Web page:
In fact, on several occasions both in Takko-Machi and other towns I have visited, I’ve been swarmed by squealing teenage girls begging for autographs and a chance to take pictures with me. It always starts the same way, with a huddled group whispering and giggling together and casting frequent glances in my direction. Then, with a lot of urging from her friends, one girl will get up the courage to walk over to me and introduce herself in broken English she has learned at school. Next comes the inevitable “sign please,” as I am handed a jacket, book, backpack, school binder or some other article and a pen. As soon as I sign my name, I am instantly surrounded by a voracious horde of screaming girls pushing, pulling and climbing over one another to get close enough to thrust something towards me to autograph. It is total chaos, and the first couple of times it happened I couldn’t believe what was going on.
Any American who visits or lives in Japan should expect to “stand out” and definitely receive a lot more attention than they are used to back home. Don’t be the least bit surprised if people ask you to pose with them for a picture, ask you to sign an autograph or randomly stop you to try out their English. It will happen, especially outside of the major cities, where some locals go their entire lives without meeting a foreigner. Just go along with it, enjoy your newfound fame and everyone will be happy.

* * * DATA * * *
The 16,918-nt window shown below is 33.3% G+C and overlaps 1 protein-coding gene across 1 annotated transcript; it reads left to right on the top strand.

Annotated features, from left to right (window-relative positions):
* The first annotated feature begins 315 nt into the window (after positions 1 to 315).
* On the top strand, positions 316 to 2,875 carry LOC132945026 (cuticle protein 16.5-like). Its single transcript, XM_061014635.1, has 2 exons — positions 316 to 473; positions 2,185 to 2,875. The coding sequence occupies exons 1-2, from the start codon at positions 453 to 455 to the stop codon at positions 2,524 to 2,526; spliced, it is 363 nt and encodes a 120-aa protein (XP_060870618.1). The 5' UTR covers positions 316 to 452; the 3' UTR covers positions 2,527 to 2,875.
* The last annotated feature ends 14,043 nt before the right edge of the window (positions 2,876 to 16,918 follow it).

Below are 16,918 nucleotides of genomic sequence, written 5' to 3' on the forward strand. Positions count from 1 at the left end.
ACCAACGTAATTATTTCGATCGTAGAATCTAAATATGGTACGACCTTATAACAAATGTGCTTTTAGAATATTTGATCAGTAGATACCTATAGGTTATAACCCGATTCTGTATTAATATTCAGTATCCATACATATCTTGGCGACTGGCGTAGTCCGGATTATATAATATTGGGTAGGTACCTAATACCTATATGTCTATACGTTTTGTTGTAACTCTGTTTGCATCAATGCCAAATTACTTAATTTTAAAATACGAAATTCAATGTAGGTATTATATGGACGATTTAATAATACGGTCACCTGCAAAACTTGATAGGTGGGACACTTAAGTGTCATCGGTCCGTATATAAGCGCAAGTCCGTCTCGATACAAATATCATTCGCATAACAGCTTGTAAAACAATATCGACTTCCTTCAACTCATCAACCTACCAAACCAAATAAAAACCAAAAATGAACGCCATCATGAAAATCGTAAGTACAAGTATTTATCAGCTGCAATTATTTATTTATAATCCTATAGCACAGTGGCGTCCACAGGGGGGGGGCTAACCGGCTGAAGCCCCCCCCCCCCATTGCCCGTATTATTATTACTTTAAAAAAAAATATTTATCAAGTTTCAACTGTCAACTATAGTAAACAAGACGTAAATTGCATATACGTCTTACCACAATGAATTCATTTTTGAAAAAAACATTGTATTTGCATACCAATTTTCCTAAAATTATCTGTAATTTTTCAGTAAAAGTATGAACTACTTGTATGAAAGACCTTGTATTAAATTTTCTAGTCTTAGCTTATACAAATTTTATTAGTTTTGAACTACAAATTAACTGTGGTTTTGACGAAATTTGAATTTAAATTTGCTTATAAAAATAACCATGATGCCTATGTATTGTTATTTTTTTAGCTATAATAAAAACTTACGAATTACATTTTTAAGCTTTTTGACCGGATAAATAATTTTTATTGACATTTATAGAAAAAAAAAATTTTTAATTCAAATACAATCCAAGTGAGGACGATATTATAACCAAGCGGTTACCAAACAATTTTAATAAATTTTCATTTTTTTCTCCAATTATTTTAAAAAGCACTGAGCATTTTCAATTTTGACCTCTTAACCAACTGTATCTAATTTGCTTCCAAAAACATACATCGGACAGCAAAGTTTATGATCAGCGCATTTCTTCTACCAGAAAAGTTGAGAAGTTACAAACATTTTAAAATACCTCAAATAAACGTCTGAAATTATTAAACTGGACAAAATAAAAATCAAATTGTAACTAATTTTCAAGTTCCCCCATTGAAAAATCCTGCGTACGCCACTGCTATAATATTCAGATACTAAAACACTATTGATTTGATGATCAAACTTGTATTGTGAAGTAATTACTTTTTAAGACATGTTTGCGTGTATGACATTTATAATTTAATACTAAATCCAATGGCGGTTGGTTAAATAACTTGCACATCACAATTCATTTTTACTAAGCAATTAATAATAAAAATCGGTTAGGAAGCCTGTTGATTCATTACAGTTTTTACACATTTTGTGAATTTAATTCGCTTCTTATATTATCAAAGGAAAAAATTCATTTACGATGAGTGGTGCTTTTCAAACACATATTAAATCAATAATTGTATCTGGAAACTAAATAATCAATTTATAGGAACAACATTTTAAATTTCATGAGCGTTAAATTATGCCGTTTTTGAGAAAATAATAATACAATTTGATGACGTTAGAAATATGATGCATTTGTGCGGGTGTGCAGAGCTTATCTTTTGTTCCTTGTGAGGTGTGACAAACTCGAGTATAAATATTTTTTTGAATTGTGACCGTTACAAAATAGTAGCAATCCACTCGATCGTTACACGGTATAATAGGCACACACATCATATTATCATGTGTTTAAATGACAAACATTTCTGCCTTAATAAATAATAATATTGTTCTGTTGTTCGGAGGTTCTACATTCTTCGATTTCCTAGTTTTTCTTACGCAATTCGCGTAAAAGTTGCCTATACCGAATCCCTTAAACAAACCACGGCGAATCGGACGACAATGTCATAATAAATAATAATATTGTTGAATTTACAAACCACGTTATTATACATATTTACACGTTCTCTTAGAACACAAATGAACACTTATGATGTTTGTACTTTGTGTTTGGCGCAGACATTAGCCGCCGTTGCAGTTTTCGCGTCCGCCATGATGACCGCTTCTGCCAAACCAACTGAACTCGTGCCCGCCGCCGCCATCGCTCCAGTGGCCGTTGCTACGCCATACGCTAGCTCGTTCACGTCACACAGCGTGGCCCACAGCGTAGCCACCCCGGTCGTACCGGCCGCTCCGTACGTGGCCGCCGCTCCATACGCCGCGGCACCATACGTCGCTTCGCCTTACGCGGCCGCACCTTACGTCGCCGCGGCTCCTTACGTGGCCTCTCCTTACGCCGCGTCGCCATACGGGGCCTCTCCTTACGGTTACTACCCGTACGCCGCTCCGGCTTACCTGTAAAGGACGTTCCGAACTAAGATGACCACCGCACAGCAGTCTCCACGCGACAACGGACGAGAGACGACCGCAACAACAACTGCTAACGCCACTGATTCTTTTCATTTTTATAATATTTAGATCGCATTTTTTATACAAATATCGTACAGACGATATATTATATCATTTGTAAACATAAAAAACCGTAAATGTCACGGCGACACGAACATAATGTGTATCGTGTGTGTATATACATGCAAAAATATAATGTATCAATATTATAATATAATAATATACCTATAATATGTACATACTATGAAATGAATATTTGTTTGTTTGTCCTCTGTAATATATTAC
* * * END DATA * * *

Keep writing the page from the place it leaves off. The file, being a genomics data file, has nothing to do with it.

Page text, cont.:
Not only do the Japanese people want to learn everything they can about America, they are very anxious to share their culture with foreigners. Japan has a rich cultural history, and, although it is one of the most technologically advanced nations in the world today, the past is kept very much alive. Holidays, festivals, dances, songs and ceremonies which were practiced hundreds of years ago are still just as important to the Japanese people today. However, as an American, don’t expect to be just a casual spectator at these events. Most of the time, you will be invited to experience Japanese tradition first-hand.
After my first week in Takko-Machi, I was invited to attend the Obon Matsuri (Festival of The Dead). It is believed that for three days the spirits of the dead come back to earth and can visit their families. During this time, family members visit the graves of the deceased and bring gifts of food, candy and alcohol for the spirits while they are on earth. Torches and bonfires are lit each night to guide the spirits. On the last day of the festival everyone gathers at the temple for the Nanyadora dance to say goodbye to the spirits until the next year.
I met my new friends who had invited me to the annual event. It was the last night of the festival and a large crowd was already visible as we approached the gates to the large Buddhist temple. After a quick stop at the family graves to lay out rice balls, sake (rice wine) and other goodies for the deceased, we made our way over to the large courtyard in front of the temple.